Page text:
Thursday, 26 March 2015

The Shoots

The stretch of water known as "The Shoots" that I wrote of in my previous post are worthy of their own special mention on Admiralty Chart 1166: "Tidal streams through the Shoots may run from 3 to 8 knots. There is practically no slack water."

The almost casual wording of the description has always amused me.

Truth be told, when we went up there last Sunday, although passing under the bridges was both majestic and the realisation of a long held ambition, the actual flow of water was anticlimactic and left me feeling a little underwhelmed, despite the fact that we were in the grip of the biggest flood tide in eighteen years, on a stretch of water with the second highest tidal range in the world.

Our guest photographer, Bob, did seem somewhat impressed by the flow, and enchanted by the whirls and eddies of the current rushing around the footings of the bridge, but in my head I was comparing it all to our old stamping grounds further up river, over Saniger Sands off Lydney, or beyond Sharpness and up into the aptly named Noose.

Not that I'm belittling the waters off Portishead or up-channel between the bridges. I know that if I do, at some point they'll probably try to kill me. They may even succeed, and I'll be far from the first, or I expect the last, to receive a pointed reminder of that lesson. I don't think anybody in the Bristol Channel ever looses a deep and cautious respect of the waters we sail on, if for no other reason than a very fundamental form of Darwinism keeps it ruthlessly reinforced.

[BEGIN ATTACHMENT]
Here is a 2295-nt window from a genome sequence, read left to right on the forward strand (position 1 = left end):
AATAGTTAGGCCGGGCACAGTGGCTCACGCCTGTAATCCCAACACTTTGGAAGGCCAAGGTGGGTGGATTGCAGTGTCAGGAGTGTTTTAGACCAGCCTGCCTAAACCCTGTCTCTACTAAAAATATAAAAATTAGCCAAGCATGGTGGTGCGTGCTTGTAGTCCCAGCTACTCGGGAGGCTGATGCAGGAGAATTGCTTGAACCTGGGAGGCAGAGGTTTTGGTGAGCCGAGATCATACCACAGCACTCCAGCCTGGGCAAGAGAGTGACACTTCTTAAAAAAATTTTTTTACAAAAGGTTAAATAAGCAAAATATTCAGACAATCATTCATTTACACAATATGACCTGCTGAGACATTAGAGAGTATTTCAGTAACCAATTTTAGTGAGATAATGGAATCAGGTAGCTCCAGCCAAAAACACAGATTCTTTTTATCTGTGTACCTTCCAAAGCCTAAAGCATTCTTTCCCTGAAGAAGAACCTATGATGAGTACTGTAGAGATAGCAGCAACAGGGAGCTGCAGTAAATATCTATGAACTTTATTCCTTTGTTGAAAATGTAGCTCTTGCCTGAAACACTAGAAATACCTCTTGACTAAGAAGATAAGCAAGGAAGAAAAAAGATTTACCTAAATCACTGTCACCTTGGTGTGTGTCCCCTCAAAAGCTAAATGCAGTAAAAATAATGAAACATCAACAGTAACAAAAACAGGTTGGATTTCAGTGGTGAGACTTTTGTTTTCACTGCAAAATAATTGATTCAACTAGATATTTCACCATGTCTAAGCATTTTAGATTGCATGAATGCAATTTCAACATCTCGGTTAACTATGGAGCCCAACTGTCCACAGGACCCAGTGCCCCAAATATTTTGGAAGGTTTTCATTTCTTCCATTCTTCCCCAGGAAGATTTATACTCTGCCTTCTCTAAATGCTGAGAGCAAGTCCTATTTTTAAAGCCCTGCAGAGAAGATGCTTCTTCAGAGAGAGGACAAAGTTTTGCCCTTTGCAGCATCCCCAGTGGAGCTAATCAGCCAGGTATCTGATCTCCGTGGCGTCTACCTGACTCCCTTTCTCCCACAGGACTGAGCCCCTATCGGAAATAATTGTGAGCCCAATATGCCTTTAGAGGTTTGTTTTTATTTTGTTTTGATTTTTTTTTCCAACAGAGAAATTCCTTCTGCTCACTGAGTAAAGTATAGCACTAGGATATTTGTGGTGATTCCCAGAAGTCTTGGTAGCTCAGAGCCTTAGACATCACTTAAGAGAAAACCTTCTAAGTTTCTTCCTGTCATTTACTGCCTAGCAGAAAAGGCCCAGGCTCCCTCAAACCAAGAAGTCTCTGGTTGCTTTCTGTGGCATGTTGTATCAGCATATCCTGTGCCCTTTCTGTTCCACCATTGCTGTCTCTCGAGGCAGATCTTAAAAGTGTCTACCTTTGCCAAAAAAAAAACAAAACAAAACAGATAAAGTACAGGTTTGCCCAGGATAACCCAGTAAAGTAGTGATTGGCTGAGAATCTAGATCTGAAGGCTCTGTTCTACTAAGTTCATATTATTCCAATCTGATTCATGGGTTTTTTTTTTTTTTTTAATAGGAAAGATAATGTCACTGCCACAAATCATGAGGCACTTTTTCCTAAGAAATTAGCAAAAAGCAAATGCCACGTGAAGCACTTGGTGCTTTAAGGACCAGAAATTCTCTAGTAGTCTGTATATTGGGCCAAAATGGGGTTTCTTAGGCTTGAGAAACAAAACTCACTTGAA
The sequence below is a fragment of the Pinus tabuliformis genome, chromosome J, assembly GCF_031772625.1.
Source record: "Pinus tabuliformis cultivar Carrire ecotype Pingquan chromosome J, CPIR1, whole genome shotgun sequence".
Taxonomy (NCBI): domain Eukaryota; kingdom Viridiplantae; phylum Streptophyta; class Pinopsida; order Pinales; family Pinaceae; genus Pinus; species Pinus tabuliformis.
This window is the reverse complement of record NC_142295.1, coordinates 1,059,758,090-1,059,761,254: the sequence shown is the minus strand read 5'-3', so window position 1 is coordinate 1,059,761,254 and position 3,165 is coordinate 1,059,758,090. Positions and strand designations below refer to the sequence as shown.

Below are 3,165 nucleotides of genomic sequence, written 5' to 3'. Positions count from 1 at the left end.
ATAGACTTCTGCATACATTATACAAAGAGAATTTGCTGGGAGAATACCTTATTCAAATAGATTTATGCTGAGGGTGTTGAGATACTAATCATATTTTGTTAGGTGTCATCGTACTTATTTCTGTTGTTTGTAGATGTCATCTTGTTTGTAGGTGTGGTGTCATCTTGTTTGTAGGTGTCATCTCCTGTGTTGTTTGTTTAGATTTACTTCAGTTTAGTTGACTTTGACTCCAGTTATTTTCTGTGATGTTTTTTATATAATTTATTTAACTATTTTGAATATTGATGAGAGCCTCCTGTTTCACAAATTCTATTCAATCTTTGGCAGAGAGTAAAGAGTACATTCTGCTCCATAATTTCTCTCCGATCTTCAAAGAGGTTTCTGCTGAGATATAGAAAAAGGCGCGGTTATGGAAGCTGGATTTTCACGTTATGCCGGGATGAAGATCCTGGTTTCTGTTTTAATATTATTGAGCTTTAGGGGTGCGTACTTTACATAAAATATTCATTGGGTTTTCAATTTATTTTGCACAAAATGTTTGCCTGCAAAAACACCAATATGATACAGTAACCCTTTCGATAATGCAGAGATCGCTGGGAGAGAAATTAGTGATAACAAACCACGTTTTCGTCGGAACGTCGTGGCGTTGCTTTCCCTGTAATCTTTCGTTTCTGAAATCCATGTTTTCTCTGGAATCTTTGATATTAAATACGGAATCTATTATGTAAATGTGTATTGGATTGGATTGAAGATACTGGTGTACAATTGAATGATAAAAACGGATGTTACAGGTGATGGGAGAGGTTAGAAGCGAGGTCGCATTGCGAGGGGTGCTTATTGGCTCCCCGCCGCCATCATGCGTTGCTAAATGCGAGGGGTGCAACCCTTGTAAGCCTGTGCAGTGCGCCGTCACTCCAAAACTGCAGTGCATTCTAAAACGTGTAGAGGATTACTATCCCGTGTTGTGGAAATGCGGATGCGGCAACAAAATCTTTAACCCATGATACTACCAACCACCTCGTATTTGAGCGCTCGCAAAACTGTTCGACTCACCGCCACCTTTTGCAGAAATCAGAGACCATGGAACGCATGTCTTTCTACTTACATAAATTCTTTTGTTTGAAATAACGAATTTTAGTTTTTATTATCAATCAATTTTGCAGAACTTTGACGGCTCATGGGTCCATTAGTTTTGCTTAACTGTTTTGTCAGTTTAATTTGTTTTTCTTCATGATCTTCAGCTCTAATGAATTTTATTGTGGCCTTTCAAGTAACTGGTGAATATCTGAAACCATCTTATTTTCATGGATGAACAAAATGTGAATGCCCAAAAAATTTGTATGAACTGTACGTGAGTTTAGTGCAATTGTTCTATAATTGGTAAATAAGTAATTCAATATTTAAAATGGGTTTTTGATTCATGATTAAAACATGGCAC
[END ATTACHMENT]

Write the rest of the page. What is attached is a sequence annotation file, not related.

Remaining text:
On the subject of up-channel, my old friends from Lydney did successfully complete the Gloucester Ring again last weekend. Around the time they launched off Lydney Harbour, the incoming tide was clocked on GPS running at 9 knots a couple of dozen yards out from the breakwater. A little later on and further up river on the first leg of the Ring, they clocked it running at 12 knots.

That is a brutal pace for such a brutally large body of water to be moving at.

In other news, Sunday's forecast is now a F7 gusting 9. If anything, the weather seems to be coming in earlier and blowing harder as the week moves on. Talking about it down the club in Portishead yesterday evening, the general consensus is that most of them will stay at home. Wind like that, I'm not even certain racing the Enterprise at Frampton is a sensible alternative, though I might try it. Sometimes it's worth just turning up to see if it really is as bad as all that, and if you don't show, you'll never know what you missed.

Frustrating. However, as a somebody pointed out yesterday evening, that's just how it goes, and we've got masses of sailing to look forward to in the months to come.

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